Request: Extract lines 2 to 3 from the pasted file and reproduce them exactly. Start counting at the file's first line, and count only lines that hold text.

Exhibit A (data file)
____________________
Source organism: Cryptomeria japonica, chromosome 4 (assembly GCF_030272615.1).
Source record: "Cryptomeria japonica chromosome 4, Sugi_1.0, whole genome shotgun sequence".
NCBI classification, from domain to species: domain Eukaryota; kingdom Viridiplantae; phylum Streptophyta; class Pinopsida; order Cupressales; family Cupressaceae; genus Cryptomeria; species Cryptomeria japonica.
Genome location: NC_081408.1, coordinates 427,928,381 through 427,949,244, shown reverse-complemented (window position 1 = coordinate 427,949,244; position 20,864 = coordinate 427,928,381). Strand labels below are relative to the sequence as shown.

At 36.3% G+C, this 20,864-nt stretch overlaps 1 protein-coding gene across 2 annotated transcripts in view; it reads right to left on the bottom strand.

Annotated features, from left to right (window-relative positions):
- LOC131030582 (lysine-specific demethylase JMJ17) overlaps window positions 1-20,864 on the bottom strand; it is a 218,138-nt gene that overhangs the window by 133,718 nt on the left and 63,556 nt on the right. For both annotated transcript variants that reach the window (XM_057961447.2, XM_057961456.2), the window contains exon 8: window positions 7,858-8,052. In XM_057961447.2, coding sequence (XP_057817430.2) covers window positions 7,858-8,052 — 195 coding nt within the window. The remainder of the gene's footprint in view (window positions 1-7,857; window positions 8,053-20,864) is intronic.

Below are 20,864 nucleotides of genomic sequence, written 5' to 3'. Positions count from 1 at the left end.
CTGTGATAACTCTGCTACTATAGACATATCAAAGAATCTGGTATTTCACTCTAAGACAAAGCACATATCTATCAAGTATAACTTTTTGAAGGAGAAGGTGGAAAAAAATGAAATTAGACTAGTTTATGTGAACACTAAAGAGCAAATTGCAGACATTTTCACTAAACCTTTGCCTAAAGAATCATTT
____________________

Source record: "Cryptomeria japonica chromosome 4, Sugi_1.0, whole genome shotgun sequence".
NCBI classification, from domain to species: domain Eukaryota; kingdom Viridiplantae; phylum Streptophyta; class Pinopsida; order Cupressales; family Cupressaceae; genus Cryptomeria; species Cryptomeria japonica.